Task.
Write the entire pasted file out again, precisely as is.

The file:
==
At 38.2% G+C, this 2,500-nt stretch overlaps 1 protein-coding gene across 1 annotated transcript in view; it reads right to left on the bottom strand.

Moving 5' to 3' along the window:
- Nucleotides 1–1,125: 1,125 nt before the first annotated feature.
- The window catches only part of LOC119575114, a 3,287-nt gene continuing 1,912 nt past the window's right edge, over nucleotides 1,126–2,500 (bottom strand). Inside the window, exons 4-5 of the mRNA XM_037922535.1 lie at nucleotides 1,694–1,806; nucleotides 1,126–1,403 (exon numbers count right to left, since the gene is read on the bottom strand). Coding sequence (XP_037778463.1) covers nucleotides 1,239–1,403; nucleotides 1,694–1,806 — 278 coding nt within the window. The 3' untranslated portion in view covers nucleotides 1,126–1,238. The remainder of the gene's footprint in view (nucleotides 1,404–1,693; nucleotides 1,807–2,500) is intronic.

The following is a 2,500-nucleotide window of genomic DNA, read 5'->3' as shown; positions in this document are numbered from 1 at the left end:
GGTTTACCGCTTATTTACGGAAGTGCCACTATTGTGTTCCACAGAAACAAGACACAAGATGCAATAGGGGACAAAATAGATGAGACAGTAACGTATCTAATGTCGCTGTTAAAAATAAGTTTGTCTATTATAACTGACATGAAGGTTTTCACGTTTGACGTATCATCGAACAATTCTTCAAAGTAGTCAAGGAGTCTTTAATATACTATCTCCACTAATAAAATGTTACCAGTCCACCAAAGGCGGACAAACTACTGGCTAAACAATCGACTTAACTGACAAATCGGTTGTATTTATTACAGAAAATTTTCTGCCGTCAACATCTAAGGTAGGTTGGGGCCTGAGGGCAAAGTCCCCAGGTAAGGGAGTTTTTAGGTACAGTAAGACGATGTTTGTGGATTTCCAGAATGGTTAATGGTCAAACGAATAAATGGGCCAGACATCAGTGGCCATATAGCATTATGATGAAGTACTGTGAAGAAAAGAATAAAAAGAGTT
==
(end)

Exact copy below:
At 38.2% G+C, this 2,500-nt stretch overlaps 1 protein-coding gene across 1 annotated transcript in view; it reads right to left on the bottom strand.

Moving 5' to 3' along the window:
- Nucleotides 1–1,125: 1,125 nt before the first annotated feature.
- The window catches only part of LOC119575114, a 3,287-nt gene continuing 1,912 nt past the window's right edge, over nucleotides 1,126–2,500 (bottom strand). Inside the window, exons 4-5 of the mRNA XM_037922535.1 lie at nucleotides 1,694–1,806; nucleotides 1,126–1,403 (exon numbers count right to left, since the gene is read on the bottom strand). Coding sequence (XP_037778463.1) covers nucleotides 1,239–1,403; nucleotides 1,694–1,806 — 278 coding nt within the window. The 3' untranslated portion in view covers nucleotides 1,126–1,238. The remainder of the gene's footprint in view (nucleotides 1,404–1,693; nucleotides 1,807–2,500) is intronic.

The following is a 2,500-nucleotide window of genomic DNA, read 5'->3' as shown; positions in this document are numbered from 1 at the left end:
GGTTTACCGCTTATTTACGGAAGTGCCACTATTGTGTTCCACAGAAACAAGACACAAGATGCAATAGGGGACAAAATAGATGAGACAGTAACGTATCTAATGTCGCTGTTAAAAATAAGTTTGTCTATTATAACTGACATGAAGGTTTTCACGTTTGACGTATCATCGAACAATTCTTCAAAGTAGTCAAGGAGTCTTTAATATACTATCTCCACTAATAAAATGTTACCAGTCCACCAAAGGCGGACAAACTACTGGCTAAACAATCGACTTAACTGACAAATCGGTTGTATTTATTACAGAAAATTTTCTGCCGTCAACATCTAAGGTAGGTTGGGGCCTGAGGGCAAAGTCCCCAGGTAAGGGAGTTTTTAGGTACAGTAAGACGATGTTTGTGGATTTCCAGAATGGTTAATGGTCAAACGAATAAATGGGCCAGACATCAGTGGCCATATAGCATTATGATGAAGTACTGTGAAGAAAAGAATAAAAAGAGTT